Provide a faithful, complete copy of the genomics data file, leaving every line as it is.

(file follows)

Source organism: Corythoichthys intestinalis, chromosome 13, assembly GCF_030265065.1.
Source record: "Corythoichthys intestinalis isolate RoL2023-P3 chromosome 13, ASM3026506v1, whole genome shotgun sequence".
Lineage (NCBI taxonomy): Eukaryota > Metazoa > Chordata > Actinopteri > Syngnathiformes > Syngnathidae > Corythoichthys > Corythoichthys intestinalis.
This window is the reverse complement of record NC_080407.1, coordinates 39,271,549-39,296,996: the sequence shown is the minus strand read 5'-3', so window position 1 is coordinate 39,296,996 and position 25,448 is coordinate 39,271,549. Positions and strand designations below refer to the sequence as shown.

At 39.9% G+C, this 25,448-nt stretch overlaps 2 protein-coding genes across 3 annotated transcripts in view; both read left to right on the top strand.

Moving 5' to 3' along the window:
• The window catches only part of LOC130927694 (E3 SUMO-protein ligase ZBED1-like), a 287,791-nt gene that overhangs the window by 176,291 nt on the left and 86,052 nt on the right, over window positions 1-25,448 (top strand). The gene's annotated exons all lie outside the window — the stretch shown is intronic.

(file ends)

Source organism: Corythoichthys intestinalis, chromosome 13, assembly GCF_030265065.1.
Source record: "Corythoichthys intestinalis isolate RoL2023-P3 chromosome 13, ASM3026506v1, whole genome shotgun sequence".
Lineage (NCBI taxonomy): Eukaryota > Metazoa > Chordata > Actinopteri > Syngnathiformes > Syngnathidae > Corythoichthys > Corythoichthys intestinalis.
This window is the reverse complement of record NC_080407.1, coordinates 39,271,549-39,296,996: the sequence shown is the minus strand read 5'-3', so window position 1 is coordinate 39,296,996 and position 25,448 is coordinate 39,271,549. Positions and strand designations below refer to the sequence as shown.

At 39.9% G+C, this 25,448-nt stretch overlaps 2 protein-coding genes across 3 annotated transcripts in view; both read left to right on the top strand.

Moving 5' to 3' along the window:
• The window catches only part of LOC130927694 (E3 SUMO-protein ligase ZBED1-like), a 287,791-nt gene that overhangs the window by 176,291 nt on the left and 86,052 nt on the right, over window positions 1-25,448 (top strand). The gene's annotated exons all lie outside the window — the stretch shown is intronic.